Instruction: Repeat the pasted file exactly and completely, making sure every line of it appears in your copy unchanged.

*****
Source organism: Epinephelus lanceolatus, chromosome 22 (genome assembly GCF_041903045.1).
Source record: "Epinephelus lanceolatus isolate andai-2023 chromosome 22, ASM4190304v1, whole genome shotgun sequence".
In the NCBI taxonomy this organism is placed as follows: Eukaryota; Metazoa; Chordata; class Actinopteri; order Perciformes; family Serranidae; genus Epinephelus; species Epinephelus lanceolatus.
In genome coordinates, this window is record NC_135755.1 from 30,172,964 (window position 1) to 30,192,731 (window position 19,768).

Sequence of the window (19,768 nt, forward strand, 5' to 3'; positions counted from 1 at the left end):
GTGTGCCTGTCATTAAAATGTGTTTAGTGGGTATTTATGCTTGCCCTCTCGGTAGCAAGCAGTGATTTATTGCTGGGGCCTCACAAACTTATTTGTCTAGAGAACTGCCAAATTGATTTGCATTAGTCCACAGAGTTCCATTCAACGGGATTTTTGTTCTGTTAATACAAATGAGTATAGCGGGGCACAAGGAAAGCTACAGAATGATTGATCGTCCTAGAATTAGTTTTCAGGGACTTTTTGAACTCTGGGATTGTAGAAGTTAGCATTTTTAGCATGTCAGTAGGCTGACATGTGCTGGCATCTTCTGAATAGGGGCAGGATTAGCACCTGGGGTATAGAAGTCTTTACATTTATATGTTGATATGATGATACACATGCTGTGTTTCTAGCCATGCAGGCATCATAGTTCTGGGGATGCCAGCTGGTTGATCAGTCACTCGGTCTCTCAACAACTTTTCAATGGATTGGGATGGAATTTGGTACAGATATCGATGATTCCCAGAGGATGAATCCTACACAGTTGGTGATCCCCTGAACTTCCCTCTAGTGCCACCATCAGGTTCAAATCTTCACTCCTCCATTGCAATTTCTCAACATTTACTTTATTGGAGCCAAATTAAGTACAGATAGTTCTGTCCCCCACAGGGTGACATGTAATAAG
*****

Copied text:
Source organism: Epinephelus lanceolatus, chromosome 22 (genome assembly GCF_041903045.1).
Source record: "Epinephelus lanceolatus isolate andai-2023 chromosome 22, ASM4190304v1, whole genome shotgun sequence".
In the NCBI taxonomy this organism is placed as follows: Eukaryota; Metazoa; Chordata; class Actinopteri; order Perciformes; family Serranidae; genus Epinephelus; species Epinephelus lanceolatus.
In genome coordinates, this window is record NC_135755.1 from 30,172,964 (window position 1) to 30,192,731 (window position 19,768).

Sequence of the window (19,768 nt, forward strand, 5' to 3'; positions counted from 1 at the left end):
GTGTGCCTGTCATTAAAATGTGTTTAGTGGGTATTTATGCTTGCCCTCTCGGTAGCAAGCAGTGATTTATTGCTGGGGCCTCACAAACTTATTTGTCTAGAGAACTGCCAAATTGATTTGCATTAGTCCACAGAGTTCCATTCAACGGGATTTTTGTTCTGTTAATACAAATGAGTATAGCGGGGCACAAGGAAAGCTACAGAATGATTGATCGTCCTAGAATTAGTTTTCAGGGACTTTTTGAACTCTGGGATTGTAGAAGTTAGCATTTTTAGCATGTCAGTAGGCTGACATGTGCTGGCATCTTCTGAATAGGGGCAGGATTAGCACCTGGGGTATAGAAGTCTTTACATTTATATGTTGATATGATGATACACATGCTGTGTTTCTAGCCATGCAGGCATCATAGTTCTGGGGATGCCAGCTGGTTGATCAGTCACTCGGTCTCTCAACAACTTTTCAATGGATTGGGATGGAATTTGGTACAGATATCGATGATTCCCAGAGGATGAATCCTACACAGTTGGTGATCCCCTGAACTTCCCTCTAGTGCCACCATCAGGTTCAAATCTTCACTCCTCCATTGCAATTTCTCAACATTTACTTTATTGGAGCCAAATTAAGTACAGATAGTTCTGTCCCCCACAGGGTGACATGTAATAAG